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Why NYS Senate Judiciary Committee Chair Hoylman-Sigal backed Wilson's chief judge nomination

Judge Rowan Wilson
New York state courts
NYS Courts
Judge Rowan Wilson

Governor Kathy Hochul’s second pick to become New York’s next chief judge cleared a key hurdle Monday when the state Senate Judiciary Committee approved his nomination. It came about two months after the committee and then the full state Senate rejected Hector LaSalle’s nomination. Rowan Wilson was confirmed by the Senate Tuesday evening, becoming the state’s first Black Court of Appeals Chief Judge. Democratic Senator Brad Hoylman-Sigal of the 47th district chairs the Judiciary Committee.

You voted yes on the nomination. How come?

Because I think Judge Wilson has shown over the last six years that he is fair-minded. He's an intellect on the court, and he has the support of his colleagues. He's exactly the kind of chief judge we need to bring the court together and move forward, turning the page on the conservative majority that existed previous.

What made this process different from the one in February?

I think, in this instance, for starters, Judge Wilson had a record on the Court of Appeals. Judge Wilson had been vetted by this very Judiciary Committee and the full Senate, where he received unanimous approval. In addition to that, Judge Wilson's nomination is historic. He'd be the first black chief judge in New York State's history. He also has a wealth of experience in the private sector, where he was the first black partner at Cravath, one of the world's most leading law firms.

What do you make of the attention that was paid during the hearing on Monday to his role in certain cases especially with regard to sexual assault? Opponents of his and his nomination did make a big deal out of that on Monday.

I think the judge's response was appropriate and thoughtful. The judge noted that it is difficult when cases like this come before courts, but they are charged making those hard decisions, especially in defense of the broader goals of our Constitution and due process rights. He also noted that this was of course, a tragedy for the victim and her family, which has to be acknowledged. The judge has written extensively on victims' rights and noted that he has supported law enforcement and district attorneys' offices in their efforts to combat domestic violence.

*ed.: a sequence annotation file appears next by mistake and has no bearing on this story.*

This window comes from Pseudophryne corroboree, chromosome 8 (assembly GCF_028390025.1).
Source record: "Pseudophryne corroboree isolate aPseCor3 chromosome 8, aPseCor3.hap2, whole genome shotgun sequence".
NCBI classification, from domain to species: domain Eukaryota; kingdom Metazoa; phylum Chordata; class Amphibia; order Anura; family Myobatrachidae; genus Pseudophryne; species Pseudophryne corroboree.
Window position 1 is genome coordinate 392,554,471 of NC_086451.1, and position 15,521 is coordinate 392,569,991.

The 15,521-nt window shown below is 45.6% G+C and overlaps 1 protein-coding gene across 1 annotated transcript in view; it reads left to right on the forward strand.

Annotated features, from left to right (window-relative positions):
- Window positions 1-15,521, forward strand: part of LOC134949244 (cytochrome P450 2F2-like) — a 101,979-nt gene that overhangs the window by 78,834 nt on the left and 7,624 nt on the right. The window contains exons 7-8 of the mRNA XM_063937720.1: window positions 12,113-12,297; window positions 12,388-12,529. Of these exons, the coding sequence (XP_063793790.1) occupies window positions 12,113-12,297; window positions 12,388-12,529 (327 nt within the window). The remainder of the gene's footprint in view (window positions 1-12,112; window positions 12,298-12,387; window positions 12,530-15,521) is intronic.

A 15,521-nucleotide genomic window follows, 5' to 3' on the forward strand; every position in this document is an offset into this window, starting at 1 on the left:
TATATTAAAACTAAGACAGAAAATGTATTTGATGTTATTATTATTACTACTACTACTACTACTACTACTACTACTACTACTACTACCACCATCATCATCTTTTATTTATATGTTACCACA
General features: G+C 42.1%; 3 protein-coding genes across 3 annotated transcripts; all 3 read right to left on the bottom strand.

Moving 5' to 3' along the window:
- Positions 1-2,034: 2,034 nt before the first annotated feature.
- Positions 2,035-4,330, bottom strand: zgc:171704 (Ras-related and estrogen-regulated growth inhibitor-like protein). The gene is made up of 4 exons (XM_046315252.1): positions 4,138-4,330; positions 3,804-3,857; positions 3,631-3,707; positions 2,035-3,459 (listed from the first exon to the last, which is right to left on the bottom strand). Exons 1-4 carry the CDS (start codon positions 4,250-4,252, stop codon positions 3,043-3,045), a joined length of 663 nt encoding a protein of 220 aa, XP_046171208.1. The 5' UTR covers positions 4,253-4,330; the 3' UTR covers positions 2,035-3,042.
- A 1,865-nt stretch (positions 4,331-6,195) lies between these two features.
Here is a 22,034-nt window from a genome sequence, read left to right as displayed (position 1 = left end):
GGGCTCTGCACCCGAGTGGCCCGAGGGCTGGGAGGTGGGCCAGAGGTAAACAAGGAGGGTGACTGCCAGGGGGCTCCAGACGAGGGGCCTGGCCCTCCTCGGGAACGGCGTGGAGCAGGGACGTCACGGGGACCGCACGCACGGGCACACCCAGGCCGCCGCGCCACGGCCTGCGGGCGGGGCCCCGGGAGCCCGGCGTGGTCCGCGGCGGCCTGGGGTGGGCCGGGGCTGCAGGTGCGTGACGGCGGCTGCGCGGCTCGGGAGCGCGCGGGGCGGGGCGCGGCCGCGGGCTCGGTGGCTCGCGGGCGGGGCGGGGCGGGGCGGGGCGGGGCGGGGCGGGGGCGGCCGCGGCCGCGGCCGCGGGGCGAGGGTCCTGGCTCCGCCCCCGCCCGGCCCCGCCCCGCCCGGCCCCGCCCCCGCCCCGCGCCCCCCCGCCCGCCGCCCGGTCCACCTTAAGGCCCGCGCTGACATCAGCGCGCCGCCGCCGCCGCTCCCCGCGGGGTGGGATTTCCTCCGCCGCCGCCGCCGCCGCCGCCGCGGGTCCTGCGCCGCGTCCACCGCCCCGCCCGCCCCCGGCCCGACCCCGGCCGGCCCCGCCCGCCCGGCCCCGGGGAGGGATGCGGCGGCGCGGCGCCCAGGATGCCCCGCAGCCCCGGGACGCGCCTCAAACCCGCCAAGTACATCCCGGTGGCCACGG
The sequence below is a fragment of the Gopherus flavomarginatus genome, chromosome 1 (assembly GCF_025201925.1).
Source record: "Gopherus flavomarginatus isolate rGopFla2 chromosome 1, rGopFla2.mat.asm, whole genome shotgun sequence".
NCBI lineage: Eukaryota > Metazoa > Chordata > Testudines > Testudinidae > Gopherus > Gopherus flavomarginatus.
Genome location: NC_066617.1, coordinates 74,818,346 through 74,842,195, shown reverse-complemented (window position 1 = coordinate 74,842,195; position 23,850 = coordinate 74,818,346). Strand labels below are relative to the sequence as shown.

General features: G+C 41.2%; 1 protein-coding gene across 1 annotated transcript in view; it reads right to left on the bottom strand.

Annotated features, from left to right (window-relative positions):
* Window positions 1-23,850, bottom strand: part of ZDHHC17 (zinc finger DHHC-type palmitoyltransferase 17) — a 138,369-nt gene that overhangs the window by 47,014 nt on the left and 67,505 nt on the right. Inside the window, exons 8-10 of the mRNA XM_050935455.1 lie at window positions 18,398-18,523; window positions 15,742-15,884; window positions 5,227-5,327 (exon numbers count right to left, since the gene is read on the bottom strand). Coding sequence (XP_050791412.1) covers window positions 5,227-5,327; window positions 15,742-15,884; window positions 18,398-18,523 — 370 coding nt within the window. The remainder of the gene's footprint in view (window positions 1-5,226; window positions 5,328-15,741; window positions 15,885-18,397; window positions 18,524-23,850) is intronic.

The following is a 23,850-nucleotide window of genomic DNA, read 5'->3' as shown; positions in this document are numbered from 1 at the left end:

The judge said in his comments that he, in so many words, thinks that the New York State judicial system and specifically, the job he's running for leading the Court of Appeals, needs to stand as a progressive bulwark at a time when the Supreme Court of the United States has lurched to the right. Do you agree with that? Is that the role of the court?

Well, it's certainly of concern when our federal courts, including the United States Supreme Court, begin to chip away at rights that we have considered fundamental. One of them being of course, access to abortion, the other being the concerns around gun safety, of course the environment, employment law, tenants rights, and housing. These are all issues that could conceivably come to the court of appeals at some juncture in the near future, especially given the fact that our federal courts are kicking a lot of these matters back to states to decide. So I do agree with Judge Wilson's assessment that state courts are more important than ever. And consequently, the chief judge may just be the most important position in New York at the moment.

Let me ask one more question, a bigger picture question. The Senate leader, Andrea Stewart-Cousins, said a few days ago that it might be time to scrap this particular process under which a nominating commission presents to the governor a list of nominees for these jobs, and then she picks from one of seven and then your committee takes up the nomination. Having gone through this a couple of times in the last couple of months, do you think it is time for a new way of picking a chief judge?

It certainly deserves examination. Given the convoluted and opaque nature of the commission on judicial nomination, any major changes would have to be made through a constitutional amendment, which would require two successive legislatures to approve and a vote by the people of New York. That could take some time. There are some measures we can take in the near-term through statutory changes to make the commission more transparent, and hopefully accountable to elected officials and the people of New York. We're looking at those now.

A lifelong resident of the Capital Region, Ian joined WAMC in late 2008 and became news director in 2013. He began working on Morning Edition and has produced The Capitol Connection, Congressional Corner, and several other WAMC programs. Ian can also be heard as the host of the WAMC News Podcast and on The Roundtable and various newscasts. Ian holds a BA in English and journalism and an MA in English, both from the University at Albany, where he has taught journalism since 2013.